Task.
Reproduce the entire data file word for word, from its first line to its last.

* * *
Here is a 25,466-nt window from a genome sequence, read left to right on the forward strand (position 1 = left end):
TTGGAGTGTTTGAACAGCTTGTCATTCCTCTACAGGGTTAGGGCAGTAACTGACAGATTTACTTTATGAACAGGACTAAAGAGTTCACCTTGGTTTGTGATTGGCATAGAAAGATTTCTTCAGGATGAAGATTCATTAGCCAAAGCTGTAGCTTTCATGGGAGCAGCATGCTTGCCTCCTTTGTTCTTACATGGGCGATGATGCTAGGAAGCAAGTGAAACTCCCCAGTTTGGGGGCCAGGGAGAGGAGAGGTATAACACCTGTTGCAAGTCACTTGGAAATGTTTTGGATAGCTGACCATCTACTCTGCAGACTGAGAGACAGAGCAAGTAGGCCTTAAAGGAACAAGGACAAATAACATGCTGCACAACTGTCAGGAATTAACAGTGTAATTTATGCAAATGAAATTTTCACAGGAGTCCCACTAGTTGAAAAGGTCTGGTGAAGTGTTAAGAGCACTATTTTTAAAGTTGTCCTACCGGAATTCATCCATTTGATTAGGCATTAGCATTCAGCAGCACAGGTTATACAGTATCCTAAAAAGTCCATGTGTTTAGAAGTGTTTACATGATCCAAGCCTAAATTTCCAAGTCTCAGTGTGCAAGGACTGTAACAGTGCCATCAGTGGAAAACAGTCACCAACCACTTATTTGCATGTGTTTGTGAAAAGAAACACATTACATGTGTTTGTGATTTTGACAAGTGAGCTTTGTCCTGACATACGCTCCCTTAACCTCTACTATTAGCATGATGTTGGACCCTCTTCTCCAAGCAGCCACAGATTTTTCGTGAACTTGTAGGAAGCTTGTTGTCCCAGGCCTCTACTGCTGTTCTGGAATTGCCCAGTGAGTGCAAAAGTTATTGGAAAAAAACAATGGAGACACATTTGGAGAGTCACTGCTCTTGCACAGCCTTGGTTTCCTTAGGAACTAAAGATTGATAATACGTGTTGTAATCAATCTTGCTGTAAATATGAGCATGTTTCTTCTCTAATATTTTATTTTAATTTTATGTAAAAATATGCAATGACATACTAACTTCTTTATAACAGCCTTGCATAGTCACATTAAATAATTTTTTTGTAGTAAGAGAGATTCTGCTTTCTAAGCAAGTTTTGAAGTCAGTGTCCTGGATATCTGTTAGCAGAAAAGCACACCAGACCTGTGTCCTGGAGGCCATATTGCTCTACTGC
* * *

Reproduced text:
Here is a 25,466-nt window from a genome sequence, read left to right on the forward strand (position 1 = left end):
TTGGAGTGTTTGAACAGCTTGTCATTCCTCTACAGGGTTAGGGCAGTAACTGACAGATTTACTTTATGAACAGGACTAAAGAGTTCACCTTGGTTTGTGATTGGCATAGAAAGATTTCTTCAGGATGAAGATTCATTAGCCAAAGCTGTAGCTTTCATGGGAGCAGCATGCTTGCCTCCTTTGTTCTTACATGGGCGATGATGCTAGGAAGCAAGTGAAACTCCCCAGTTTGGGGGCCAGGGAGAGGAGAGGTATAACACCTGTTGCAAGTCACTTGGAAATGTTTTGGATAGCTGACCATCTACTCTGCAGACTGAGAGACAGAGCAAGTAGGCCTTAAAGGAACAAGGACAAATAACATGCTGCACAACTGTCAGGAATTAACAGTGTAATTTATGCAAATGAAATTTTCACAGGAGTCCCACTAGTTGAAAAGGTCTGGTGAAGTGTTAAGAGCACTATTTTTAAAGTTGTCCTACCGGAATTCATCCATTTGATTAGGCATTAGCATTCAGCAGCACAGGTTATACAGTATCCTAAAAAGTCCATGTGTTTAGAAGTGTTTACATGATCCAAGCCTAAATTTCCAAGTCTCAGTGTGCAAGGACTGTAACAGTGCCATCAGTGGAAAACAGTCACCAACCACTTATTTGCATGTGTTTGTGAAAAGAAACACATTACATGTGTTTGTGATTTTGACAAGTGAGCTTTGTCCTGACATACGCTCCCTTAACCTCTACTATTAGCATGATGTTGGACCCTCTTCTCCAAGCAGCCACAGATTTTTCGTGAACTTGTAGGAAGCTTGTTGTCCCAGGCCTCTACTGCTGTTCTGGAATTGCCCAGTGAGTGCAAAAGTTATTGGAAAAAAACAATGGAGACACATTTGGAGAGTCACTGCTCTTGCACAGCCTTGGTTTCCTTAGGAACTAAAGATTGATAATACGTGTTGTAATCAATCTTGCTGTAAATATGAGCATGTTTCTTCTCTAATATTTTATTTTAATTTTATGTAAAAATATGCAATGACATACTAACTTCTTTATAACAGCCTTGCATAGTCACATTAAATAATTTTTTTGTAGTAAGAGAGATTCTGCTTTCTAAGCAAGTTTTGAAGTCAGTGTCCTGGATATCTGTTAGCAGAAAAGCACACCAGACCTGTGTCCTGGAGGCCATATTGCTCTACTGC